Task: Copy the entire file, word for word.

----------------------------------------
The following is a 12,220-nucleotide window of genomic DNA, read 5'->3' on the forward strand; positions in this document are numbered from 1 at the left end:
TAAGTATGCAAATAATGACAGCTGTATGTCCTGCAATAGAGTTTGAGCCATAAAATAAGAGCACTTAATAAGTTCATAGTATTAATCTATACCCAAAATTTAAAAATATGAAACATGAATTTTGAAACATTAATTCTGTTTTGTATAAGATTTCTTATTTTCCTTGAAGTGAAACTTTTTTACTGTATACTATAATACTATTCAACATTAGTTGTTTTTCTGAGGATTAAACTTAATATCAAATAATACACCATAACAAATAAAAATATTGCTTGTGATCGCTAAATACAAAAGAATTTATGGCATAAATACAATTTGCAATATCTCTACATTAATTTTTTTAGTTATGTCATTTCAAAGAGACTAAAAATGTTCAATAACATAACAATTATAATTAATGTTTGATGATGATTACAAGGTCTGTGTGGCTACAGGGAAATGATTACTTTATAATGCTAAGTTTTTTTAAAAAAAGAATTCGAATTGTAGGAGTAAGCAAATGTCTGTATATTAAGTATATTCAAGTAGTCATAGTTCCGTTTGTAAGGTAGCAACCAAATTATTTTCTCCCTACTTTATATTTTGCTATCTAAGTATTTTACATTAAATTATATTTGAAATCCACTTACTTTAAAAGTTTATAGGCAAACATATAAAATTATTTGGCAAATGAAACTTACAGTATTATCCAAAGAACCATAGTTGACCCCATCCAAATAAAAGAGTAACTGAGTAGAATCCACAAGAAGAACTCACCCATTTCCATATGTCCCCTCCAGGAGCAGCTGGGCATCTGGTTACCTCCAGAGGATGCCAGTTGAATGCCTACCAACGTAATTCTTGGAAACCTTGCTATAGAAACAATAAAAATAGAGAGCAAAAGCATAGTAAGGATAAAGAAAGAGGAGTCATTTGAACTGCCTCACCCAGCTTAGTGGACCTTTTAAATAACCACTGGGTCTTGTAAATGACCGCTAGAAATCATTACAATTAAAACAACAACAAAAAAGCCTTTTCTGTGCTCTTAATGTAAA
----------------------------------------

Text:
The following is a 12,220-nucleotide window of genomic DNA, read 5'->3' on the forward strand; positions in this document are numbered from 1 at the left end:
TAAGTATGCAAATAATGACAGCTGTATGTCCTGCAATAGAGTTTGAGCCATAAAATAAGAGCACTTAATAAGTTCATAGTATTAATCTATACCCAAAATTTAAAAATATGAAACATGAATTTTGAAACATTAATTCTGTTTTGTATAAGATTTCTTATTTTCCTTGAAGTGAAACTTTTTTACTGTATACTATAATACTATTCAACATTAGTTGTTTTTCTGAGGATTAAACTTAATATCAAATAATACACCATAACAAATAAAAATATTGCTTGTGATCGCTAAATACAAAAGAATTTATGGCATAAATACAATTTGCAATATCTCTACATTAATTTTTTTAGTTATGTCATTTCAAAGAGACTAAAAATGTTCAATAACATAACAATTATAATTAATGTTTGATGATGATTACAAGGTCTGTGTGGCTACAGGGAAATGATTACTTTATAATGCTAAGTTTTTTTAAAAAAAGAATTCGAATTGTAGGAGTAAGCAAATGTCTGTATATTAAGTATATTCAAGTAGTCATAGTTCCGTTTGTAAGGTAGCAACCAAATTATTTTCTCCCTACTTTATATTTTGCTATCTAAGTATTTTACATTAAATTATATTTGAAATCCACTTACTTTAAAAGTTTATAGGCAAACATATAAAATTATTTGGCAAATGAAACTTACAGTATTATCCAAAGAACCATAGTTGACCCCATCCAAATAAAAGAGTAACTGAGTAGAATCCACAAGAAGAACTCACCCATTTCCATATGTCCCCTCCAGGAGCAGCTGGGCATCTGGTTACCTCCAGAGGATGCCAGTTGAATGCCTACCAACGTAATTCTTGGAAACCTTGCTATAGAAACAATAAAAATAGAGAGCAAAAGCATAGTAAGGATAAAGAAAGAGGAGTCATTTGAACTGCCTCACCCAGCTTAGTGGACCTTTTAAATAACCACTGGGTCTTGTAAATGACCGCTAGAAATCATTACAATTAAAACAACAACAAAAAAGCCTTTTCTGTGCTCTTAATGTAAA